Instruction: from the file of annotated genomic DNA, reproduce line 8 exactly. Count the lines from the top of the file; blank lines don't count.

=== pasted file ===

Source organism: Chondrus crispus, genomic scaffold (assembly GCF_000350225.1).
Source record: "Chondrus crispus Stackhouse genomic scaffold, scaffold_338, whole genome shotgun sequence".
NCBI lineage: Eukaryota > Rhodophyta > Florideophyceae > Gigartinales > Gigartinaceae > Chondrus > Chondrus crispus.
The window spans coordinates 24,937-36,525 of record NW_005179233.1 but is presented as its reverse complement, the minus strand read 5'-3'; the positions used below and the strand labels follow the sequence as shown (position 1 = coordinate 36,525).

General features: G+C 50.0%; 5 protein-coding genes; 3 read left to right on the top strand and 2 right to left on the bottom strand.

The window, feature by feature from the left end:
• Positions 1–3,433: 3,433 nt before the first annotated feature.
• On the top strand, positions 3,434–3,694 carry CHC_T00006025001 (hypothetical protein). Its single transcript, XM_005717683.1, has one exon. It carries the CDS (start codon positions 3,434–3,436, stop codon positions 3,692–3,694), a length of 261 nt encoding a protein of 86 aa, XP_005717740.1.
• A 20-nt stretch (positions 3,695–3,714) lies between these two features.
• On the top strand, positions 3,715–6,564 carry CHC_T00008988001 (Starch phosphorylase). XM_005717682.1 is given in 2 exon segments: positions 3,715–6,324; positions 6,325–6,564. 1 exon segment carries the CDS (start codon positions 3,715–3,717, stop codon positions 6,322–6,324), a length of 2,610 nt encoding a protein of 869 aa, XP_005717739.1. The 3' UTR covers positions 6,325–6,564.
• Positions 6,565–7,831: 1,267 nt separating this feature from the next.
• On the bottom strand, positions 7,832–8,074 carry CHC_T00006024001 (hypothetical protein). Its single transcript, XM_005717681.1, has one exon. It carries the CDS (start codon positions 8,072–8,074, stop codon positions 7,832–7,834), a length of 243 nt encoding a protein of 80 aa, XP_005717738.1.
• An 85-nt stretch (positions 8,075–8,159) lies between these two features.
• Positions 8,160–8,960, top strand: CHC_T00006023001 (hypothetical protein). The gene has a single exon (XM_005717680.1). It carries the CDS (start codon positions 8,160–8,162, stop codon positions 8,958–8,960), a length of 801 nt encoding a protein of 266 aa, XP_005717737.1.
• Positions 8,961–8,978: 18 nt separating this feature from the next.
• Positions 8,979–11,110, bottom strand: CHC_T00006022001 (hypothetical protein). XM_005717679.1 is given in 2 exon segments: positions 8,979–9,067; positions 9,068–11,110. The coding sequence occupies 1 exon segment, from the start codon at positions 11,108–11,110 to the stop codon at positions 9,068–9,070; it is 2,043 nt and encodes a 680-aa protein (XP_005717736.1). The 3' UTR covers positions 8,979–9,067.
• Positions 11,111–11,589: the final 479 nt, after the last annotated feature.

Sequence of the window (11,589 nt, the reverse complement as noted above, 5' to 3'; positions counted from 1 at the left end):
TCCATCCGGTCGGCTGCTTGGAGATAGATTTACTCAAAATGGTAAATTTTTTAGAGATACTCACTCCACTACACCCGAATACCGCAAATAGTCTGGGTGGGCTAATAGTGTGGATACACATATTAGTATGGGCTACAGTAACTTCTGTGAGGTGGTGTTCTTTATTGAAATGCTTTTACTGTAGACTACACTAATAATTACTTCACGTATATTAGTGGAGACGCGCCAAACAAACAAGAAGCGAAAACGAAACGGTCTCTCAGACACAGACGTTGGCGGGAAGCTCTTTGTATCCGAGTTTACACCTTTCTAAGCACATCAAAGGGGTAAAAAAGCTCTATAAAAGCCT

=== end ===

• On the top strand, positions 3,434–3,694 carry CHC_T00006025001 (hypothetical protein). Its single transcript, XM_005717683.1, has one exon. It carries the CDS (start codon positions 3,434–3,436, stop codon positions 3,692–3,694), a length of 261 nt encoding a protein of 86 aa, XP_005717740.1.